SHOPPING LOCALLY SAVES MONEY

Out of town shops and supermarkets are often more expensive. They advertise the low prices on specific items in order to grab attention but not all their prices are low. Add in travel, parking costs and travelling time, and out of town shopping isn’t such good value for money.

SHOPPING LOCALLY IS MORE REWARDING

You’re likely to receive better customer service in independent shops. They survive by their reputation and repeat business so are likely to offer a higher standard of service. Many local shops are specialists, with particular expertise and knowledge that shop owners are ready to share with you.


SHOPPING LOCALLY HELPS COMMUNITIES

We need to shop locally to preserve communities. Most people can get to their local shops quite easily. This is especially important for older people, those who are vulnerable or who have young children and those without transport. If you support local shops, you’ll support the whole community. Because they know more local people and often live in the area, sole traders and independent shop owners are often more generous in their support for local schools, charities and community events.

SHOPPING LOCALLY HELPS THE ENVIRONMENT Local shops often stock locally sourced goods. You don’t need to make a long car journey to get to them.

SHOPPING LOCALLY SUPPORTS OTHER SERVICES

Services such as hairdressers, vets, doctors and so on are often clustered around shops. If shops on the High Street disappear, other essential services may be relocated as well, in less accessible locations.

WHAT LOCAL PRODUCTS CAN YOU RECOMMEND?

Could you sell them directly to visitors? Would it be possible for you to work with others in the area to create some new souvenirs and products?

VISIT WWW.SOUTHPENNINES.CO.UK OR WWW.PENNINEPROSPECTS.CO.UK FOR MORE INFO.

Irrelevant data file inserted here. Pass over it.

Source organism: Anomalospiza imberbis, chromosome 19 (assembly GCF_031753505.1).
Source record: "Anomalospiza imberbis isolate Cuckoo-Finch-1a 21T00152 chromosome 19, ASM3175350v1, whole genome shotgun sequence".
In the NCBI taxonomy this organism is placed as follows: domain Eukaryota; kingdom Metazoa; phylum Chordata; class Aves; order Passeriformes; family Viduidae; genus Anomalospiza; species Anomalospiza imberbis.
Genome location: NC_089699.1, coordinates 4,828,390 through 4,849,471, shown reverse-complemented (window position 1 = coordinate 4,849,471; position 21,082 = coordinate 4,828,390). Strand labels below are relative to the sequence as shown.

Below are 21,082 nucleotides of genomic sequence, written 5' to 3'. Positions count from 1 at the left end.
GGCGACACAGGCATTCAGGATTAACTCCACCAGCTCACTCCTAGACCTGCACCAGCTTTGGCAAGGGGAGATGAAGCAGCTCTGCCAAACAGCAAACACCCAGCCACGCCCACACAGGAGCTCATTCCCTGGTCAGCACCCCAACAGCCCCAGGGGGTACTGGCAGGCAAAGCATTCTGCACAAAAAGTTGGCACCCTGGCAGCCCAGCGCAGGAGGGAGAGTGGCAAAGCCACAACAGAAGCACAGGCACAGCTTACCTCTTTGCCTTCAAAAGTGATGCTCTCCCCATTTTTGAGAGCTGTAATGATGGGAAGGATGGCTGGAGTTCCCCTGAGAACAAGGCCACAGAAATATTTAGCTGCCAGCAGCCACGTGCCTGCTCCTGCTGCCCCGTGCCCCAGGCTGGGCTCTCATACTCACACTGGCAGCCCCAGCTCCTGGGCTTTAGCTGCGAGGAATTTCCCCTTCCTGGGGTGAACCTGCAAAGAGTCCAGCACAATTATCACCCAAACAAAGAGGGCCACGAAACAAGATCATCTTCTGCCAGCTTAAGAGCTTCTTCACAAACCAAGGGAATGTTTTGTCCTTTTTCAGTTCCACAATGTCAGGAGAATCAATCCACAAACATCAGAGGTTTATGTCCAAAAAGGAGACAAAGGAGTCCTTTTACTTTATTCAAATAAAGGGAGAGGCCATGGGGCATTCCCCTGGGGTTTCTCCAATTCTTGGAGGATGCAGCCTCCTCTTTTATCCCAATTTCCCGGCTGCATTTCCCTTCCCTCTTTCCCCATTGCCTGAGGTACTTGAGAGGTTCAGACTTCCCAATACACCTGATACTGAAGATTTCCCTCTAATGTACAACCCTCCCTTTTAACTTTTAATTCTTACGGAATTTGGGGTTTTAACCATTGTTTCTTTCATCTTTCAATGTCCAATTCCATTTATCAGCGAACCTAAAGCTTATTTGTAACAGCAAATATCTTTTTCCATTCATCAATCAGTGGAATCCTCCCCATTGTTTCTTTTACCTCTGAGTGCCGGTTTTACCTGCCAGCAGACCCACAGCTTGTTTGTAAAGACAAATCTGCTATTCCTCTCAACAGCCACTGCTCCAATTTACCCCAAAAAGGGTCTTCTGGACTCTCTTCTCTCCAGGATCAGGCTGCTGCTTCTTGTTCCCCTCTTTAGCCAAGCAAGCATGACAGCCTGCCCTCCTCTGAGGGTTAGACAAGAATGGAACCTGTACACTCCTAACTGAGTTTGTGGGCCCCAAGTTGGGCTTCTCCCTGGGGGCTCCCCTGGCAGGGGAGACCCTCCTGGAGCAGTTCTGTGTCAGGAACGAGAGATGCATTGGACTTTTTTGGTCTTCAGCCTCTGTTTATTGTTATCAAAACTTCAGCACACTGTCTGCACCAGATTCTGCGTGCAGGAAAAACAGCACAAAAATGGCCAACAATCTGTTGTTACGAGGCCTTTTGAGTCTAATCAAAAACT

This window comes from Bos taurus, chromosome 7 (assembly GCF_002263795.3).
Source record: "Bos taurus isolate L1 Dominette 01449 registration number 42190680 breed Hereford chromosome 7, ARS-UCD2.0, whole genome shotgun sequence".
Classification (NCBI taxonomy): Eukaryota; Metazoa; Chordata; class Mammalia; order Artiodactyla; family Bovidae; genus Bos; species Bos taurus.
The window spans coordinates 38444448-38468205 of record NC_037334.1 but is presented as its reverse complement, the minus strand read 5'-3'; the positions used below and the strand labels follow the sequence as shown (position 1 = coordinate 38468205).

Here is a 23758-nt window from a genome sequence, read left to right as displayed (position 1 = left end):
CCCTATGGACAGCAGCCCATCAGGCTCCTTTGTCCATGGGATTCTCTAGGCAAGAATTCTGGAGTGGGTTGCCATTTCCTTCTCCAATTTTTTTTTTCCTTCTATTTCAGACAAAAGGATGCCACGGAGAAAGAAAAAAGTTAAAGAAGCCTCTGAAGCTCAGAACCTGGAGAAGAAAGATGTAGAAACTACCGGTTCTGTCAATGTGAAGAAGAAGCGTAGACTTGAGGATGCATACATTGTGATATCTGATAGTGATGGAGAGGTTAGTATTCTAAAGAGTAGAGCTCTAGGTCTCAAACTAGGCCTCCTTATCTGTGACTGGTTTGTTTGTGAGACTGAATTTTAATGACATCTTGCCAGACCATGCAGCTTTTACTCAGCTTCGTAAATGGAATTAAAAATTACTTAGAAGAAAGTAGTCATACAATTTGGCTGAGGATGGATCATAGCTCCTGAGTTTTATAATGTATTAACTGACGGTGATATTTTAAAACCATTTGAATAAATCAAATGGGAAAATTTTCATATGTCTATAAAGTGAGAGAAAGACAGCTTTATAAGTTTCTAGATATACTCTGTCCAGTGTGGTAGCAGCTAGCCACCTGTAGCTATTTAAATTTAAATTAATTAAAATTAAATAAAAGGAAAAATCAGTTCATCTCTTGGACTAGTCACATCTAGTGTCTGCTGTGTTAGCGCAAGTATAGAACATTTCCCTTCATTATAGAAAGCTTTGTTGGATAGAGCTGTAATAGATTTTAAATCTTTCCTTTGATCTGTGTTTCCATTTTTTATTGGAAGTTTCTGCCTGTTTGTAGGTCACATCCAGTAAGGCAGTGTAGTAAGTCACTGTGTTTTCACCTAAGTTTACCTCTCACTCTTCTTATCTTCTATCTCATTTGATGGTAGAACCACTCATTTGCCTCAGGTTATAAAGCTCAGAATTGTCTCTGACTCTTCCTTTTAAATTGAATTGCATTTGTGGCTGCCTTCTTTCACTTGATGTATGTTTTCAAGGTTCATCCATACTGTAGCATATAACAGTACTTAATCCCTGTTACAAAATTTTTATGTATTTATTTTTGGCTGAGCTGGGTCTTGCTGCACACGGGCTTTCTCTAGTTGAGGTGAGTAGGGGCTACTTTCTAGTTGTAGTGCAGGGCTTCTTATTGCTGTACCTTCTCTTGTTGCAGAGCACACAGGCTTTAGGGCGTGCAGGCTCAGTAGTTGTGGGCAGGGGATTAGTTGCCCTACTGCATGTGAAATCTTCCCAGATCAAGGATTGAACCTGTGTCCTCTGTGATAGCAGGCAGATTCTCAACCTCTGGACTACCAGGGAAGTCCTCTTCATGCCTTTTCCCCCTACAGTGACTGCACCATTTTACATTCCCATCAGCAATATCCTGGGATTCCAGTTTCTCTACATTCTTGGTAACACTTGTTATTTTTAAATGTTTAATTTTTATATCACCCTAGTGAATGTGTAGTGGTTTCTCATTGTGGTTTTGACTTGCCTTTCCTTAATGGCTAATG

DESCRIBING THE SOUTH PENNINES As we’ve said, it’s not enough to simply say things like “beautiful”. We need to stress the most attractive aspects and say why they are good. Some words are particularly associated with the South Pennines - such as “brooding moors” - but we need to expand those descriptions.

These are just some of the words people used during the course of our pilot project. You’ll be able to add many more to really bring the area alive in your descriptions:

SPECTACULAR, UNSPOILT, INSPIRING, BREATHTAKING, WINDSWEPT, DRAMATIC, BROODING, MOORLAND, PEAKS, SLACKS, CRAGS, CLOUGHS, LAITHES SNICKETS, HIDDEN ALLEYWAYS, NOOKS & CRANNIES, COBBLES, STEEP SLOPES, WOODED VALLEYS, WANDERING FOOTPATHS SECRET HAUNTS IN SHELTERED VALLEYS STRAIGHT OUT OF A FAIRY STORY, PACKHORSE TRAILS, STONY TRACKS, STEAM TRAINS, STRAIGHT CANALS, LONG TUNNELS, INDEPENDENT, CREATIVE, NON-CONFORMIST, QUIRKY, HIGGLEDY PIGGLEDY, COMMUNITY...


WHAT’S SO SPECIAL ABOUT YOU AND YOUR AREA? When we go somewhere for the first time, our impressions are often formed through subtle details which we may remember for years afterwards. We perceive our surroundings through all our senses. They each help us to build up an overall picture and a sense of place. If you only do one thing after reading this handbook, imagine describing your local area to some one for the first time and try to answer these questions:

Is there a sound you associate with this place? When you come home after a while away, what sight instantly makes you feel at home? Is there a particular smell or taste you associate with this place? What’s the most unusual thing about your business, your building or your area? What’s the most beautiful aspect of your business, building or area? Why? Do you know anything about the history of your building? Does it have any particularly notable features? Is there an interesting meaning behind your business name, building, street or place name?